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Reedy Creek resident swimming for a cause

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Pam Kiriakidis
Pam Kiriakidis
Pam Kiriakidis has worked as a journalist at the North Central Review since 2022, with a particular focus on the City of Whittlesea and stories for the Whittlesea Review. She graduated with a Bachelor’s Degree in Media and Communications majoring in journalism and focuses on politics, community, and health with the occasional niche sports story finding its way in front of her.

By Pam Kiriakidis

One kilometre each day is the distance Reedy Creek resident Andrew McDonald is dedicating to the annual Starlight Foundation Swim at Seymour Leisure Centre this month.

The Starlight Foundation swim challenge is a yearly fundraiser where participants across Australia swim solo or as a team to raise money for sick children throughout the month of February.

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After viewing the charity’s advertisement on television, Mr McDonald decided to participate in the activity he said was ‘nothing out of the ordinary’ for his schedule.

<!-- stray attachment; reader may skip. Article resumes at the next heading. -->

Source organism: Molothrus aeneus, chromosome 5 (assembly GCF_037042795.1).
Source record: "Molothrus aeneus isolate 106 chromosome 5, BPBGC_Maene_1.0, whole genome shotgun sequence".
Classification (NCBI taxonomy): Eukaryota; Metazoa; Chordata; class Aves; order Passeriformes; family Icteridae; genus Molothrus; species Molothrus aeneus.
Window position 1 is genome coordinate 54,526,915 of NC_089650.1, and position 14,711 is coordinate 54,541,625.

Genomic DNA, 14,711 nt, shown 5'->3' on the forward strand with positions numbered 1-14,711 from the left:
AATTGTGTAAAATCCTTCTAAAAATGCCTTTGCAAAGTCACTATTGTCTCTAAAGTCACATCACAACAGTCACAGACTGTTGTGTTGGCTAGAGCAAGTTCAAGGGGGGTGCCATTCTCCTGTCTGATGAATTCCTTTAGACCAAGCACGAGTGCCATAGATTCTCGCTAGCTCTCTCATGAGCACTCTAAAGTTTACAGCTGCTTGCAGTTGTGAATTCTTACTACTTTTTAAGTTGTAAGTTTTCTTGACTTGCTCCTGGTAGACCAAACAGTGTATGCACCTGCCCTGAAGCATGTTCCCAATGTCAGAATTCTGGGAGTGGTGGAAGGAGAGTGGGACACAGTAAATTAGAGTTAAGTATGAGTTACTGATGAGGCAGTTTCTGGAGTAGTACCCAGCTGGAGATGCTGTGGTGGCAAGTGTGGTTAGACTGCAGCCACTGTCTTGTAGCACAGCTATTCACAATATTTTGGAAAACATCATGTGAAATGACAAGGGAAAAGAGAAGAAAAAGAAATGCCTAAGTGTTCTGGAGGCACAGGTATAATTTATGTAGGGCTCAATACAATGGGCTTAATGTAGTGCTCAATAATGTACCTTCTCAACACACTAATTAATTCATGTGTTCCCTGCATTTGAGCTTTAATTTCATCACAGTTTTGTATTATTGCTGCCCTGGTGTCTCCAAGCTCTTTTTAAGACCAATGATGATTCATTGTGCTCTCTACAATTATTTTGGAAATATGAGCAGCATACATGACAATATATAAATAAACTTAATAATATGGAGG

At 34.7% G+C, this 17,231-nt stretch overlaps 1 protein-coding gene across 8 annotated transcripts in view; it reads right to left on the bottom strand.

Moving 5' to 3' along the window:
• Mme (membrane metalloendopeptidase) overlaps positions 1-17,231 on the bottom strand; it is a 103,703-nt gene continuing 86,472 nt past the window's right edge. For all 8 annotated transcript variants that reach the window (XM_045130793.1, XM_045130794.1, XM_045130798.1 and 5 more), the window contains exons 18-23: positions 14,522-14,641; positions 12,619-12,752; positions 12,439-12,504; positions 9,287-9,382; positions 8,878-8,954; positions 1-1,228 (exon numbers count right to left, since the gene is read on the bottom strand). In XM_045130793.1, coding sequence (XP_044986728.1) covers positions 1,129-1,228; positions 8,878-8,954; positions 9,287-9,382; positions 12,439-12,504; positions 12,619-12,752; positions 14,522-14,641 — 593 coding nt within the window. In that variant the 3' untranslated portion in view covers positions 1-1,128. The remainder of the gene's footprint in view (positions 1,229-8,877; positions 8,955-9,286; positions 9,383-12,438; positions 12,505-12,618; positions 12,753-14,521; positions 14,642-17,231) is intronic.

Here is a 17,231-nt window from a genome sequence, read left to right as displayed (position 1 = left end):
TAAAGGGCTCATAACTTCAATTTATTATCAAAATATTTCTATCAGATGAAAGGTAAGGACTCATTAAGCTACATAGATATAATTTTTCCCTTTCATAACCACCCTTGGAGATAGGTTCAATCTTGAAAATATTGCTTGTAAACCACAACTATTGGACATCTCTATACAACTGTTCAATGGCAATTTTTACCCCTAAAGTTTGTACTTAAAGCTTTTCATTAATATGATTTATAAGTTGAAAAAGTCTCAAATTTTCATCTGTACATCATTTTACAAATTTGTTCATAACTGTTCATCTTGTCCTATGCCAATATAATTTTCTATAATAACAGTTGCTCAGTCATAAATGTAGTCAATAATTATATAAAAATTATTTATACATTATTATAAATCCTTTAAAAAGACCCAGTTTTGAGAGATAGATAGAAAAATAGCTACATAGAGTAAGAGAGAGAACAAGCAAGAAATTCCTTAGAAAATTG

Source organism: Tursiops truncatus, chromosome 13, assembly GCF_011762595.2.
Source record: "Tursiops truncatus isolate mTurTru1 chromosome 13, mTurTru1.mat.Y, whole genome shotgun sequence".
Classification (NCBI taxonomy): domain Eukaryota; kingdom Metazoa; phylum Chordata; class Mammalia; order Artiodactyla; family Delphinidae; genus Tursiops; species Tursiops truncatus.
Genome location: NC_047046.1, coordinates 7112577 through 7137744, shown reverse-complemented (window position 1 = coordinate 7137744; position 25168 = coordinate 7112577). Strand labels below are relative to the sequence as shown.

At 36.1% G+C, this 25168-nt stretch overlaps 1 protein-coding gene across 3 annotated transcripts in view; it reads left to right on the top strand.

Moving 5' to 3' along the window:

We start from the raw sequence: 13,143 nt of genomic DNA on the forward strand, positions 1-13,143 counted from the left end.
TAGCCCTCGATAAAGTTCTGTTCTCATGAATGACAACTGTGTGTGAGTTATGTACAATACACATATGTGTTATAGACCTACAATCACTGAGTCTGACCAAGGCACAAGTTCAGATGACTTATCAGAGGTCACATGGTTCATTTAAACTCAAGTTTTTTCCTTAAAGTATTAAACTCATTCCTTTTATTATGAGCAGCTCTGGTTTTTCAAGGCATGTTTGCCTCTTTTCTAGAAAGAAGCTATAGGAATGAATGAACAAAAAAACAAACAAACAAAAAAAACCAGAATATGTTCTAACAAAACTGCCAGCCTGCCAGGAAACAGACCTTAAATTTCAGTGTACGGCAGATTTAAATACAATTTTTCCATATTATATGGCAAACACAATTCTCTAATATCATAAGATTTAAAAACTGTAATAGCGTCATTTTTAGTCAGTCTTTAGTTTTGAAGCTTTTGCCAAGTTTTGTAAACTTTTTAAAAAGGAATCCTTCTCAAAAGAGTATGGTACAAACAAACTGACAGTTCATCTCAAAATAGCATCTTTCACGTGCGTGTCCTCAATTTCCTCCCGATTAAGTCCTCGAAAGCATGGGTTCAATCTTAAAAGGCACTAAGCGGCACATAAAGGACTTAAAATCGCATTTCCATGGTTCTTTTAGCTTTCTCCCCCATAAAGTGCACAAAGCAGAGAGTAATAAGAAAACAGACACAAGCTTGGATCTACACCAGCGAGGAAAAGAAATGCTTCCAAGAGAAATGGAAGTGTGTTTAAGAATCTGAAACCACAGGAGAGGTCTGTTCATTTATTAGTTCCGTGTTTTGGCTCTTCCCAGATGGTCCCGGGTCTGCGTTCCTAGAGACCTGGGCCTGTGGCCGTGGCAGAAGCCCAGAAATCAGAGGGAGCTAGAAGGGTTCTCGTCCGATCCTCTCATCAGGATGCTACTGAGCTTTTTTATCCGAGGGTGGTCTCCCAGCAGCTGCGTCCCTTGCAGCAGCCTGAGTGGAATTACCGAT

He said when growing up in Melbourne, he took up surfing as a teenager.

“It would be a two-hour trip one way to [go] surfing so in between that I took up swimming to help with my surfing. So I’ve been swimming all my life,” he said.

“Wherever I’ve lived [during the past 60 years], I’ve always surfed down the west coast all the way from Barwon Heads down to the Twelve Apostles.

“The only thing I am doing [now] is vamping the number of times I’m going to swim.”

Andrew McDonald is swimming one kilometre each day for the annual Starlight Foundation Swim at Seymour Leisure Centre this month.

Mr McDonald said he nominated to swim 14 kilometres at Seymour Sports and Aquatic Centre with a goal of raising $300.

In the lead-up to the weekly swims, Mr McDonald managed to raise more than $1200 through the support of his family and friends.

“People say to me ‘oh you’re doing a great job Andrew’, and I said I’m not doing anything, you guys are the ones donating the money, you need to take a bow yourself,” he said.

“It shows that people out there are willing to donate to charity … people are willing to help each other.”

Mr McDonald said while the activity was part of his daily life, the charity opened his eyes to people who had real life experiences.

“You start speaking to people when you’re doing something, and all of the sudden you start finding out about people who actually had that experience,” he said.

“[The Starlight Foundation] is there to raise [money], to support families and children going through the suffering and trying to make a little bit of normality with their lives while they’re in hospital.”

Mr McDonald said he was keen to test himself for the fundraiser.

“If I decide I’m feeling really good in the last week … I might see if I can stretch it out to one-and-a-half kilometres,” he said.

To donate to Mr McDonald’s swim for Starlight Foundation, visit

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